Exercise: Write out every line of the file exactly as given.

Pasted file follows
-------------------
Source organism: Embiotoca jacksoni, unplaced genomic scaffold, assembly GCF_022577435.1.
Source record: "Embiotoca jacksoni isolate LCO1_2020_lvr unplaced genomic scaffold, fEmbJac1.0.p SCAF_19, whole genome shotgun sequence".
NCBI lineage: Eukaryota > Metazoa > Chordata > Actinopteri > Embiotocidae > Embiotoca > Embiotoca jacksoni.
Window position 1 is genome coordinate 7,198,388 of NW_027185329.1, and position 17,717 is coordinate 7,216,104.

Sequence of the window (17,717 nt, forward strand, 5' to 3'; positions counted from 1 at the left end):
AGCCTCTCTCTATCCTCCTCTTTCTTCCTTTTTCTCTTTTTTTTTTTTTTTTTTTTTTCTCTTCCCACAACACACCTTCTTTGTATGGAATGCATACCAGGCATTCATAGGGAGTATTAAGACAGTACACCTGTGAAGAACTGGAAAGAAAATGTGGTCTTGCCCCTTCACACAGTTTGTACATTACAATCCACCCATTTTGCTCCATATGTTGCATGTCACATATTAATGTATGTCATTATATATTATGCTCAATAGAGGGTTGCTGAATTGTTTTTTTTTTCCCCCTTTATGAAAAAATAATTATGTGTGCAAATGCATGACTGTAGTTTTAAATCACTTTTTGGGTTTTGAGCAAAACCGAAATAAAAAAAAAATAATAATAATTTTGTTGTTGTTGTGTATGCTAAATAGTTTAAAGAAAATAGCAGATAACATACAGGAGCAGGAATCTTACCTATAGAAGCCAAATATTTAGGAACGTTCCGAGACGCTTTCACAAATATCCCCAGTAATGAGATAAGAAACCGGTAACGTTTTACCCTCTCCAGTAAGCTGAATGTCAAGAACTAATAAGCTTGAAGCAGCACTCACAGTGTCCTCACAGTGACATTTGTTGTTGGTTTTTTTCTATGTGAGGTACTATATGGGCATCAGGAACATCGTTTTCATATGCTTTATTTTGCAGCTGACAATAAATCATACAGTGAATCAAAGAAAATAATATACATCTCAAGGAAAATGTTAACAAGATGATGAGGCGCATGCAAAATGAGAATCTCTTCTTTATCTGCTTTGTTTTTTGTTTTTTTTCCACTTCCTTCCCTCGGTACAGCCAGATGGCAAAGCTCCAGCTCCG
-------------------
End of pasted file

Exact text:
Source organism: Embiotoca jacksoni, unplaced genomic scaffold, assembly GCF_022577435.1.
Source record: "Embiotoca jacksoni isolate LCO1_2020_lvr unplaced genomic scaffold, fEmbJac1.0.p SCAF_19, whole genome shotgun sequence".
NCBI lineage: Eukaryota > Metazoa > Chordata > Actinopteri > Embiotocidae > Embiotoca > Embiotoca jacksoni.
Window position 1 is genome coordinate 7,198,388 of NW_027185329.1, and position 17,717 is coordinate 7,216,104.

Sequence of the window (17,717 nt, forward strand, 5' to 3'; positions counted from 1 at the left end):
AGCCTCTCTCTATCCTCCTCTTTCTTCCTTTTTCTCTTTTTTTTTTTTTTTTTTTTTTCTCTTCCCACAACACACCTTCTTTGTATGGAATGCATACCAGGCATTCATAGGGAGTATTAAGACAGTACACCTGTGAAGAACTGGAAAGAAAATGTGGTCTTGCCCCTTCACACAGTTTGTACATTACAATCCACCCATTTTGCTCCATATGTTGCATGTCACATATTAATGTATGTCATTATATATTATGCTCAATAGAGGGTTGCTGAATTGTTTTTTTTTTCCCCCTTTATGAAAAAATAATTATGTGTGCAAATGCATGACTGTAGTTTTAAATCACTTTTTGGGTTTTGAGCAAAACCGAAATAAAAAAAAAATAATAATAATTTTGTTGTTGTTGTGTATGCTAAATAGTTTAAAGAAAATAGCAGATAACATACAGGAGCAGGAATCTTACCTATAGAAGCCAAATATTTAGGAACGTTCCGAGACGCTTTCACAAATATCCCCAGTAATGAGATAAGAAACCGGTAACGTTTTACCCTCTCCAGTAAGCTGAATGTCAAGAACTAATAAGCTTGAAGCAGCACTCACAGTGTCCTCACAGTGACATTTGTTGTTGGTTTTTTTCTATGTGAGGTACTATATGGGCATCAGGAACATCGTTTTCATATGCTTTATTTTGCAGCTGACAATAAATCATACAGTGAATCAAAGAAAATAATATACATCTCAAGGAAAATGTTAACAAGATGATGAGGCGCATGCAAAATGAGAATCTCTTCTTTATCTGCTTTGTTTTTTGTTTTTTTTCCACTTCCTTCCCTCGGTACAGCCAGATGGCAAAGCTCCAGCTCCG